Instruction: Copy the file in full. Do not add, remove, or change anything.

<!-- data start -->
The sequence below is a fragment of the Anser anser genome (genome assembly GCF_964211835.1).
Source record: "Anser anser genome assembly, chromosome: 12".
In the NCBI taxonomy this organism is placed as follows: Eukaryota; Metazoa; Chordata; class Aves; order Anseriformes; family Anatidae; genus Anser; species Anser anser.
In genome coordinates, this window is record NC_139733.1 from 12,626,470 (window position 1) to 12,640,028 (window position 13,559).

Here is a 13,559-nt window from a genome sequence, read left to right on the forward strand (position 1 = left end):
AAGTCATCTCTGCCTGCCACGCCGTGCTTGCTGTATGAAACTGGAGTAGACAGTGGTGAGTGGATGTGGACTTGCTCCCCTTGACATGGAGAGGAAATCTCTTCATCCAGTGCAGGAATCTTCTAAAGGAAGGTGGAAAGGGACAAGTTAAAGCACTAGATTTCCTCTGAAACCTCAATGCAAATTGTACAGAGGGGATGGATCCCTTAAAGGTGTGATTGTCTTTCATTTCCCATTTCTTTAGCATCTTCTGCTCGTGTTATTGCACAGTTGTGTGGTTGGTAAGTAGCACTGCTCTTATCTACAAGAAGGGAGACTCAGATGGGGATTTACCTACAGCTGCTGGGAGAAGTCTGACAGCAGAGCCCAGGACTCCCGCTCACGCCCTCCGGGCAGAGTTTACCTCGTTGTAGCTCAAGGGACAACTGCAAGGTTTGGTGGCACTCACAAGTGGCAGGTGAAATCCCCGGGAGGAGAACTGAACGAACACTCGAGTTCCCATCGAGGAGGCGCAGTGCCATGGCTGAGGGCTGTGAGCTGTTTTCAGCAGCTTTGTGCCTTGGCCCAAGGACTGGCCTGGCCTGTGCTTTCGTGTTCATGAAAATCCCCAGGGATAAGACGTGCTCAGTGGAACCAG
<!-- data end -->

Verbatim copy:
The sequence below is a fragment of the Anser anser genome (genome assembly GCF_964211835.1).
Source record: "Anser anser genome assembly, chromosome: 12".
In the NCBI taxonomy this organism is placed as follows: Eukaryota; Metazoa; Chordata; class Aves; order Anseriformes; family Anatidae; genus Anser; species Anser anser.
In genome coordinates, this window is record NC_139733.1 from 12,626,470 (window position 1) to 12,640,028 (window position 13,559).

Here is a 13,559-nt window from a genome sequence, read left to right on the forward strand (position 1 = left end):
AAGTCATCTCTGCCTGCCACGCCGTGCTTGCTGTATGAAACTGGAGTAGACAGTGGTGAGTGGATGTGGACTTGCTCCCCTTGACATGGAGAGGAAATCTCTTCATCCAGTGCAGGAATCTTCTAAAGGAAGGTGGAAAGGGACAAGTTAAAGCACTAGATTTCCTCTGAAACCTCAATGCAAATTGTACAGAGGGGATGGATCCCTTAAAGGTGTGATTGTCTTTCATTTCCCATTTCTTTAGCATCTTCTGCTCGTGTTATTGCACAGTTGTGTGGTTGGTAAGTAGCACTGCTCTTATCTACAAGAAGGGAGACTCAGATGGGGATTTACCTACAGCTGCTGGGAGAAGTCTGACAGCAGAGCCCAGGACTCCCGCTCACGCCCTCCGGGCAGAGTTTACCTCGTTGTAGCTCAAGGGACAACTGCAAGGTTTGGTGGCACTCACAAGTGGCAGGTGAAATCCCCGGGAGGAGAACTGAACGAACACTCGAGTTCCCATCGAGGAGGCGCAGTGCCATGGCTGAGGGCTGTGAGCTGTTTTCAGCAGCTTTGTGCCTTGGCCCAAGGACTGGCCTGGCCTGTGCTTTCGTGTTCATGAAAATCCCCAGGGATAAGACGTGCTCAGTGGAACCAG